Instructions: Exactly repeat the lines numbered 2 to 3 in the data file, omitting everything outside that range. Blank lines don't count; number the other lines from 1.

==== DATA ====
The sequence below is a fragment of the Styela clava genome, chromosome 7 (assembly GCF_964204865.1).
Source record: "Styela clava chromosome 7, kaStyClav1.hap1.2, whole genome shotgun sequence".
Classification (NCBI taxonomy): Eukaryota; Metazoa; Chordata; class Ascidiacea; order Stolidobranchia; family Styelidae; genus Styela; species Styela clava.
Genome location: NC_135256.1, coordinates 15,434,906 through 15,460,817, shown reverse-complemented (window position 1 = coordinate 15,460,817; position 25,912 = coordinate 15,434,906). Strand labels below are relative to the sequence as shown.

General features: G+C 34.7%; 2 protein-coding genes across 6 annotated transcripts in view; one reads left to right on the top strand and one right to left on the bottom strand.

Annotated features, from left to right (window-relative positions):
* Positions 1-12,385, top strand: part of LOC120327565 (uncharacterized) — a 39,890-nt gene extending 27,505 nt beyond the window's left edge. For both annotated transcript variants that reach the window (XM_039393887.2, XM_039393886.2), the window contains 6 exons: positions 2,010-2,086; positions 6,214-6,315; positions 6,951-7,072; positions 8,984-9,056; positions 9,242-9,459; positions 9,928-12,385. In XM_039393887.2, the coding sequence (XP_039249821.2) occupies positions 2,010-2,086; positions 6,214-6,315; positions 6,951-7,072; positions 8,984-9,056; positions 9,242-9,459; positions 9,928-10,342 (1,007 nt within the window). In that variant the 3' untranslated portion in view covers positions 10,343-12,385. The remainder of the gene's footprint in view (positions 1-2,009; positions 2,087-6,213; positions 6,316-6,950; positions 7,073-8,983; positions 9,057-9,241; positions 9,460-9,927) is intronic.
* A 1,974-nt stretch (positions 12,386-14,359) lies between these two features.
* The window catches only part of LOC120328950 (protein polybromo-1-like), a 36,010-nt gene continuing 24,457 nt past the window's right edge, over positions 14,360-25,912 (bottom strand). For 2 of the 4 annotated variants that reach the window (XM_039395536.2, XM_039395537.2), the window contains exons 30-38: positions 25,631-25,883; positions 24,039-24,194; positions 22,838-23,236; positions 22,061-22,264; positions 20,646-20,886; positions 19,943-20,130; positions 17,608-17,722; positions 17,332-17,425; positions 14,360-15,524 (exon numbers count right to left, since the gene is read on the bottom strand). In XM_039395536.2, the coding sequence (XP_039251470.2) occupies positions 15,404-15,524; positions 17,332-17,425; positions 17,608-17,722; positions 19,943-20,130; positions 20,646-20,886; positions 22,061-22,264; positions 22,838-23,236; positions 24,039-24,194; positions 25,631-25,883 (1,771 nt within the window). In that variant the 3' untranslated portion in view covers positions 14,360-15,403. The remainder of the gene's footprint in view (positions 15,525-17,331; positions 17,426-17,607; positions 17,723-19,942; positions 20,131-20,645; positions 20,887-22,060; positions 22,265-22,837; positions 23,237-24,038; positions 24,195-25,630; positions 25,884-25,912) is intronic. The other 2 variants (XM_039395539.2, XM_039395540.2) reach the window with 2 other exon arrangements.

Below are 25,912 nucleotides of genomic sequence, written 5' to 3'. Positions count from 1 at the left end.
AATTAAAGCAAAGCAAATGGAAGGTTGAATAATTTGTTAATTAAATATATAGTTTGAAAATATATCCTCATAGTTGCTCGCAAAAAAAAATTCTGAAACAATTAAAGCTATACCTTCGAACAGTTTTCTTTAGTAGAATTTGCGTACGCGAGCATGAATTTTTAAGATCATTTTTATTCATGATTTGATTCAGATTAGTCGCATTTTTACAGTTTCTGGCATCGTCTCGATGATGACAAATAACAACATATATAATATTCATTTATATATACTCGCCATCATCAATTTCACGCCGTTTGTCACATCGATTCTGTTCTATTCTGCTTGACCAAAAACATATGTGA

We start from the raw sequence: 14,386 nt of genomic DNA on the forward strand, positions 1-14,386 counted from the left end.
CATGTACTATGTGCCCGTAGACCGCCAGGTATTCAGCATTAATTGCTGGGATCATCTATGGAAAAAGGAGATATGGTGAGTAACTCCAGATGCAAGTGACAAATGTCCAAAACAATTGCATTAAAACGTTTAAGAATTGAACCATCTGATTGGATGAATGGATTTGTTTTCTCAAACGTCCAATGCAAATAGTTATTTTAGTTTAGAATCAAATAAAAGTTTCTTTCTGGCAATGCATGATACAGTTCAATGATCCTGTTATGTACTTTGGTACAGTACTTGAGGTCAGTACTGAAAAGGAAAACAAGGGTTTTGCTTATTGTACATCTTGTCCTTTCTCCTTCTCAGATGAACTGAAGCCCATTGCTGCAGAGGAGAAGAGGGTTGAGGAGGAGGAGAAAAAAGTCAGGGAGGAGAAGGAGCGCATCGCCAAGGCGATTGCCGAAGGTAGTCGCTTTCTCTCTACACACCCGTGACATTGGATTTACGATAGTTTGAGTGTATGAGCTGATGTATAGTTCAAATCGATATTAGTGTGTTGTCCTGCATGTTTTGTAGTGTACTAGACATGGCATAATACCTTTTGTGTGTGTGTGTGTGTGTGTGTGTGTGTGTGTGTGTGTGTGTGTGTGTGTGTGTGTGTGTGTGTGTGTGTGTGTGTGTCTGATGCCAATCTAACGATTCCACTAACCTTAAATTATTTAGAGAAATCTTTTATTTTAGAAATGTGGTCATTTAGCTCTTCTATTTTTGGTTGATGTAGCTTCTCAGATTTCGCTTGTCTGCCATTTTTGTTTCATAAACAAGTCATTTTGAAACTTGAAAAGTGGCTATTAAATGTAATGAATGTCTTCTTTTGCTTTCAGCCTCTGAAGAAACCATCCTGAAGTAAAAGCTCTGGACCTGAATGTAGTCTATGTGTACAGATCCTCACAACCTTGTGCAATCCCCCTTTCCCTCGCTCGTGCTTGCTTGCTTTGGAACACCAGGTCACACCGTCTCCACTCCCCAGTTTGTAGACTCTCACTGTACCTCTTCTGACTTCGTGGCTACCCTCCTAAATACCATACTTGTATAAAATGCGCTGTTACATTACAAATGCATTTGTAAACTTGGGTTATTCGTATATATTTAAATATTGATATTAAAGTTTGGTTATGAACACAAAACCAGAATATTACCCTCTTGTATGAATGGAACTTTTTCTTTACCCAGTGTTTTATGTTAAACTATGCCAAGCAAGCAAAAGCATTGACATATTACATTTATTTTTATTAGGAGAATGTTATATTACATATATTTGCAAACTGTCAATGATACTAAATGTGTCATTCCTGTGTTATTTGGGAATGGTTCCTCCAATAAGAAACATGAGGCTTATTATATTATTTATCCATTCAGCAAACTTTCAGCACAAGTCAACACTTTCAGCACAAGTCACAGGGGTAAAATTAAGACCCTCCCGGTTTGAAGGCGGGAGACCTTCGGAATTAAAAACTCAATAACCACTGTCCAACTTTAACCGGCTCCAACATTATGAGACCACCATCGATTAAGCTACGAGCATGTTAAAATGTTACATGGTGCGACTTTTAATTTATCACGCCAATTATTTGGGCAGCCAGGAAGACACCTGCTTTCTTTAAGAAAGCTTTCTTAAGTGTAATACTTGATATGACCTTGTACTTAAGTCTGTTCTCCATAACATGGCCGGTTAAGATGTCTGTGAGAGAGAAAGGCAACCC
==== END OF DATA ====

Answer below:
Source record: "Styela clava chromosome 7, kaStyClav1.hap1.2, whole genome shotgun sequence".
Classification (NCBI taxonomy): Eukaryota; Metazoa; Chordata; class Ascidiacea; order Stolidobranchia; family Styelidae; genus Styela; species Styela clava.